- Time is updated to to current time + minimum turn-around time
- Actual arrival time is logged
- Usage is logged, flight minutes + turn around time
- If the status is ‘Enroute’ then:
- If the status is ‘Turn Around" then:
- Status is updated to Available
- Time is blanked
- If the status is ‘Turn Around" then:
2. All scheduled departures matching current minute are added a pending queue.
3. Pending departures are processed in order of how they entered pending queue
- If an eligible an aircraft is available for a pending departure then:
- Aircraft Status is updated to Enroute
- Location is updated to the destination city
- Time is changed to its arrival time based on based on speed and distance
- Actual departure time is logged.
- If an eligible an aircraft is available for a pending departure then:
- If no aircraft is available, the flight remains pending
After the day/week/month has been processed, the log of scheduled times can be compared to actual departures and used to adjust capacity supply at different cities, or alter departure times, to make the schedule more efficient. The flight time log helps determine the efficiency of the fleet. Unused or underused aircraft are moved, or removed from the fleet.
I used the data from the schedule to create the animated air traffic gif from several years ago.
I've tried to simplify the explanation as much as possible. I'm sure a simliar scheduler could be worked out for a rail system with modifications for multiple cities on routes using pre calculated city pair distances, rather then direct distances. I'd be willing to share the Filemaker Pro database I used, but it's not user friendly since I made it for my own use, and didn't create any documentation for how it works. The scripting language it uses isn't especially difficult, but does take a little time to learn.
- The animated gif was created by tracking the location of every aircraft at time points in the simulation, usually every 10 minutes. Enroute aircraft locations were determined by calculated their position along their great circle route to the next city.
- A blank array was created at the size of the map image, and the XY location (calculated from lat/lon) of each aircraft was marked using a hex color code different for each type of aircraft. Surrounding XY points were also marked to make the positions more visible.
- The array with the data was saved as a PBM File, with one file for each time point. All the PBM files were opened in Photoshop and points with value 0 (black) were changed to transparent, and the OGF map was placed in the background. The resulting files were loaded as an image sequence and saved as an animated GIF.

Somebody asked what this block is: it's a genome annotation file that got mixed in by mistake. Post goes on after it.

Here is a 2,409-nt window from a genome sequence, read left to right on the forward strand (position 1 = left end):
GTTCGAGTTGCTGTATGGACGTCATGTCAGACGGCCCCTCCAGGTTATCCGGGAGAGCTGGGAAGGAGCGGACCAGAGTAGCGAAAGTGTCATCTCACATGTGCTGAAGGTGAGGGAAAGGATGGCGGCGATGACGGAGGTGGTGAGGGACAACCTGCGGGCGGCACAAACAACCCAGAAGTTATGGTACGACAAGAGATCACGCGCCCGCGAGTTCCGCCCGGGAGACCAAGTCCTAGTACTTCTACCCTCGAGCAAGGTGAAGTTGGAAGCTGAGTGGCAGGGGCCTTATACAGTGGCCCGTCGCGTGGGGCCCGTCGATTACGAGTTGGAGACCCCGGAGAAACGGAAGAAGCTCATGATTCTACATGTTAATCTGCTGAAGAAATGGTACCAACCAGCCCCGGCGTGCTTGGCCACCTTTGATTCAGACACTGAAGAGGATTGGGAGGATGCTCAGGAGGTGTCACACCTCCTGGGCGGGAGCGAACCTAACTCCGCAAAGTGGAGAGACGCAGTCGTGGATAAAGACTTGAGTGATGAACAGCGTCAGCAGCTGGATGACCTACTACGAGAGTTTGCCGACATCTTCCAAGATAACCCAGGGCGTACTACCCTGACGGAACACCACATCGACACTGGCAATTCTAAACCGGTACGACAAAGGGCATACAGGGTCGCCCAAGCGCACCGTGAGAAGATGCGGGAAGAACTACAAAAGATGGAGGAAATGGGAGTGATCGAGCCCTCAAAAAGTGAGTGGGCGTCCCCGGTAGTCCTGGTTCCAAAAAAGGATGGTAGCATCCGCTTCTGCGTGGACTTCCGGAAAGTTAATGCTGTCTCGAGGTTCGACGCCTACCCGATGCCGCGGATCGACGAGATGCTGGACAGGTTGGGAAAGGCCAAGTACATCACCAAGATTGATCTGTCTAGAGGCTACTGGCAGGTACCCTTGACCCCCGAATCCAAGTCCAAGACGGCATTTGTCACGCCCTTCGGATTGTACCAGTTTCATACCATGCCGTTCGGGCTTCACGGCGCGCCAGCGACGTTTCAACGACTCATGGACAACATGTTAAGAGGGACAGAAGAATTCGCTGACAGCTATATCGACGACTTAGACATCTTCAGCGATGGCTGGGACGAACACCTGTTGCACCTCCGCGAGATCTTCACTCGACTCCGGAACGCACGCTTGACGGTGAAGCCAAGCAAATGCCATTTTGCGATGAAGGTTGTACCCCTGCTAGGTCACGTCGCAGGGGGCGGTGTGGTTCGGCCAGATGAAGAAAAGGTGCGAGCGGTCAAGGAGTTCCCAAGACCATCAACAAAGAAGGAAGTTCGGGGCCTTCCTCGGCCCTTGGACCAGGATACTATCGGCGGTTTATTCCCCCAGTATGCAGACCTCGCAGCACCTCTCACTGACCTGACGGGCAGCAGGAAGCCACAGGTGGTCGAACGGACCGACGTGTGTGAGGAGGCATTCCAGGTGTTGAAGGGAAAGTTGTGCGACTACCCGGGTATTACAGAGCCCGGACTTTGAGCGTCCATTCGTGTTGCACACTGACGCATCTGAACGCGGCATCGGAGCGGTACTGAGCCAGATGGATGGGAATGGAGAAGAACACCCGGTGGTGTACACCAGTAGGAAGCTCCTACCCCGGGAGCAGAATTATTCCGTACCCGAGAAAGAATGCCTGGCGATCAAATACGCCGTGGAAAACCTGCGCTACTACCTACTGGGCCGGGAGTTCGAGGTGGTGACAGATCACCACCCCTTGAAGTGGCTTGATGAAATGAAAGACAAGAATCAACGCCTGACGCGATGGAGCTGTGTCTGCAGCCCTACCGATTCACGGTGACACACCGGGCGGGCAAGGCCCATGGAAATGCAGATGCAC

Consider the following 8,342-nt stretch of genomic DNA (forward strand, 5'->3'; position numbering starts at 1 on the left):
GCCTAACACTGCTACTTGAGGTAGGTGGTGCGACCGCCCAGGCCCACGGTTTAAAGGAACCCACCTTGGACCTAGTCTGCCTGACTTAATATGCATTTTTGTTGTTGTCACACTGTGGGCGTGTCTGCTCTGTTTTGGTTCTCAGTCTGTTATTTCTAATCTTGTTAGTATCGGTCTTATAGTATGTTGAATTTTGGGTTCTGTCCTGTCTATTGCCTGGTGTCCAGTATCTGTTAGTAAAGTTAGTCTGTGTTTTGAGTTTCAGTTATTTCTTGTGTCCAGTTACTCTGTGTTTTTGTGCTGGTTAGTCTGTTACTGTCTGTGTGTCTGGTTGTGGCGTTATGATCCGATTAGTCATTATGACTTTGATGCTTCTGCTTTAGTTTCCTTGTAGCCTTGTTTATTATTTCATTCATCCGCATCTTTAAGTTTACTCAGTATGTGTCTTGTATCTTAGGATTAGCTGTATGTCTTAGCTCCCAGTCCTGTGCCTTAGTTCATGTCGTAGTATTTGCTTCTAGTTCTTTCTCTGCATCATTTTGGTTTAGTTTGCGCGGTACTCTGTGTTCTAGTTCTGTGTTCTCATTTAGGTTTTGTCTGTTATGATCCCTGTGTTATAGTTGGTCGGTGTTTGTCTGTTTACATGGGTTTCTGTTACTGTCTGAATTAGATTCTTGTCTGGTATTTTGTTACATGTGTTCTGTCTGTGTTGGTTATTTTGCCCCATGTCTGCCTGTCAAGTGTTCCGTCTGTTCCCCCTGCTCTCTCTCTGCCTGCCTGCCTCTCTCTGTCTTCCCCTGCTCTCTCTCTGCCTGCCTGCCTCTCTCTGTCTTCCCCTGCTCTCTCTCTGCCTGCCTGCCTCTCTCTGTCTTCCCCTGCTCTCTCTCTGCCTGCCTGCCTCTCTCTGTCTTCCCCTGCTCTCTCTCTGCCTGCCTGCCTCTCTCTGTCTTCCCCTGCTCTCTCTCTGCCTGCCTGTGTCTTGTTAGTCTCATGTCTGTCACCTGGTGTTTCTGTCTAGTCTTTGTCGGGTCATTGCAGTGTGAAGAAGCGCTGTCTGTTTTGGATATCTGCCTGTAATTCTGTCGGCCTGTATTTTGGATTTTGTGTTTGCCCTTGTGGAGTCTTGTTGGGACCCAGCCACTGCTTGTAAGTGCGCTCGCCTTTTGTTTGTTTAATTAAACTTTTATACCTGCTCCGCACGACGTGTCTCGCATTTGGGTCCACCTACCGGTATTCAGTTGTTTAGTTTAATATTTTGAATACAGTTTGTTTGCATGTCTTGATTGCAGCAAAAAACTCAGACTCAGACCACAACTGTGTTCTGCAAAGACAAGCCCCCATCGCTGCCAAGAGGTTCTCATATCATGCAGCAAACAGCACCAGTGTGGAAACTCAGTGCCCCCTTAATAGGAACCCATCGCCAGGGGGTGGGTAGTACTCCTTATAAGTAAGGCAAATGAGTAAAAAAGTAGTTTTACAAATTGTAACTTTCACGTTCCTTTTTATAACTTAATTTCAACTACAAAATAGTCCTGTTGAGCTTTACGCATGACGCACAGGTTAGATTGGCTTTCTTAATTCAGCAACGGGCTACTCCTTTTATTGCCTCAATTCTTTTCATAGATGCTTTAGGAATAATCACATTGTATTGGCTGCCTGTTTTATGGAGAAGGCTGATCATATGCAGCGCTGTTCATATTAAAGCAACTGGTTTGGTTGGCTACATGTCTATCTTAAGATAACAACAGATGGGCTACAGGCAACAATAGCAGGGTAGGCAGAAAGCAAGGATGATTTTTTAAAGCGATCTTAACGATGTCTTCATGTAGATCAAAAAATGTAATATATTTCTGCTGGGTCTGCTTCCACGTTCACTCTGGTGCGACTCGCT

- The same process could be done with a train schedule, but since trains aren’t moving in straight lines, positions couldn’t be calculated without pre-loaded routes in the database. Node data for each route could be pulled from an OSM file. A way between two cities would provide a list of nodes, which would result in a list of lat/lon locations. Using time and speed, the train’s location along the ‘way' could be calculated and marked on an image.
- The most complicated part of adapting the flight scheduler to rail is tracking and managing routes with intermediate stops. LAX-NYC is simple. LAX-LAS-DEN-MCI-CHI-CLE-PIT-NYC is a little more complicated. It is similar to using a relation made up of separate ways, compared to just using one way.
- Some time ago we had a lengthy diary thread exploring the possibility of creating an animated Leaflet map, containing real-time tracking of public transport lines. I'd really like to see something like https://tracker.geops.ch/ or https://www.flightradar24.com/ for OGF. I guess your database could be the starting point for that. Thilo (talk) 21:13, 26 January 2019 (CET)
- Thank you Paxtar for your insights, and thanks Thilo for the reminder about the past discussion (btw, do you know why the maps for Pyingshum's metro and commuter rail network aren't working anymore?).
- I personally feel like, while a project like yours seems very interesting and useful to get to know some basic coding etc., it would be a little overkill for my ambitions. Your explanation made me understand that perhaps such an undertaking is even more complicated than I thought; not meaning to discourage others of trying to replicate it. I think for the case of high-frequency high-speed rail lines in Kojo, I will just manually add up the most important traffic flows to get a realistic estimate for train capacity and frequency. But I'm definitely in awe of the amount of work that went into your scheduling and the visualisation of the resulting air traffic.Leowezy (talk) 20:01, 27 January 2019 (CET)
- I like the idea of having real-time train locations appearing on the map, and updating with every reload of the page. Once the actual schedule is worked out, scripting something to generate a minute by minute list of train locations wouldn't be complicated. I’m guessing that the table would need to contain: operator, train number, day of week, time, latitude, and longitude.
- How common is it for one train number to be in use more than once on a day? For example, Amtrak on the U.S. west coast usually has two train 14s running on the same day. One departing from Los Angeles in the morning, and the other from the previous day not yet having completed its 35 hour trip to Seattle due to its blazing average speed of 63 km/h. If the F.S.A. is similar to the U.S. in that is has a slow rail system that would need to be taken in to account.
- @Thilo: Can data be pulled from a static external source to mark a point on the map?
- @Histor: The existing process, with updates, could also be used to generate an animated gif for a rail system. That would probably be easier than a live version. How many trains and routes?
- @Leowezy: It was overkill for me, especially since my original motivation was just to determine a size for an airline fleet. :)